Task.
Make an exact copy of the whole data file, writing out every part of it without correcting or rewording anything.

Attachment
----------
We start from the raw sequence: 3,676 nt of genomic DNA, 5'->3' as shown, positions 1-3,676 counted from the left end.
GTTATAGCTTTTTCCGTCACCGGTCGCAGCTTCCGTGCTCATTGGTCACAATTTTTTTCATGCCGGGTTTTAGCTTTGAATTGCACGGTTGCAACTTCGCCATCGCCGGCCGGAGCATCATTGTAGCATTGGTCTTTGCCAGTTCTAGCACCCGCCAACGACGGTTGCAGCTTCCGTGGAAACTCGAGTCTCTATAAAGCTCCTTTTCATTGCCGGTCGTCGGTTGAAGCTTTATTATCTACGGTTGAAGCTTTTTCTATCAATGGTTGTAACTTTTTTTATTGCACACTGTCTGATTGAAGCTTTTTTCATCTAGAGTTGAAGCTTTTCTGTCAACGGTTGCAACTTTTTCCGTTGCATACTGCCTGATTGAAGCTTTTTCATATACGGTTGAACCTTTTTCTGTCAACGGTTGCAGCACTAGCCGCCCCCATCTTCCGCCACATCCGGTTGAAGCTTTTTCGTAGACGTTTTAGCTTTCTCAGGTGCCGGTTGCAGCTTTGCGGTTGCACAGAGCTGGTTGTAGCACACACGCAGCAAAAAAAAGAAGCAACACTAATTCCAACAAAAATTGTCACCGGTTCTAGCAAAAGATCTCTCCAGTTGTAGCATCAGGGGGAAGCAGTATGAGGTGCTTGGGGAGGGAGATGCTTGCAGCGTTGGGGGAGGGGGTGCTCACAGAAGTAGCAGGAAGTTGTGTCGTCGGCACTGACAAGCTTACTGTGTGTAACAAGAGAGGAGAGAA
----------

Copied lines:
We start from the raw sequence: 3,676 nt of genomic DNA, 5'->3' as shown, positions 1-3,676 counted from the left end.
GTTATAGCTTTTTCCGTCACCGGTCGCAGCTTCCGTGCTCATTGGTCACAATTTTTTTCATGCCGGGTTTTAGCTTTGAATTGCACGGTTGCAACTTCGCCATCGCCGGCCGGAGCATCATTGTAGCATTGGTCTTTGCCAGTTCTAGCACCCGCCAACGACGGTTGCAGCTTCCGTGGAAACTCGAGTCTCTATAAAGCTCCTTTTCATTGCCGGTCGTCGGTTGAAGCTTTATTATCTACGGTTGAAGCTTTTTCTATCAATGGTTGTAACTTTTTTTATTGCACACTGTCTGATTGAAGCTTTTTTCATCTAGAGTTGAAGCTTTTCTGTCAACGGTTGCAACTTTTTCCGTTGCATACTGCCTGATTGAAGCTTTTTCATATACGGTTGAACCTTTTTCTGTCAACGGTTGCAGCACTAGCCGCCCCCATCTTCCGCCACATCCGGTTGAAGCTTTTTCGTAGACGTTTTAGCTTTCTCAGGTGCCGGTTGCAGCTTTGCGGTTGCACAGAGCTGGTTGTAGCACACACGCAGCAAAAAAAAGAAGCAACACTAATTCCAACAAAAATTGTCACCGGTTCTAGCAAAAGATCTCTCCAGTTGTAGCATCAGGGGGAAGCAGTATGAGGTGCTTGGGGAGGGAGATGCTTGCAGCGTTGGGGGAGGGGGTGCTCACAGAAGTAGCAGGAAGTTGTGTCGTCGGCACTGACAAGCTTACTGTGTGTAACAAGAGAGGAGAGAA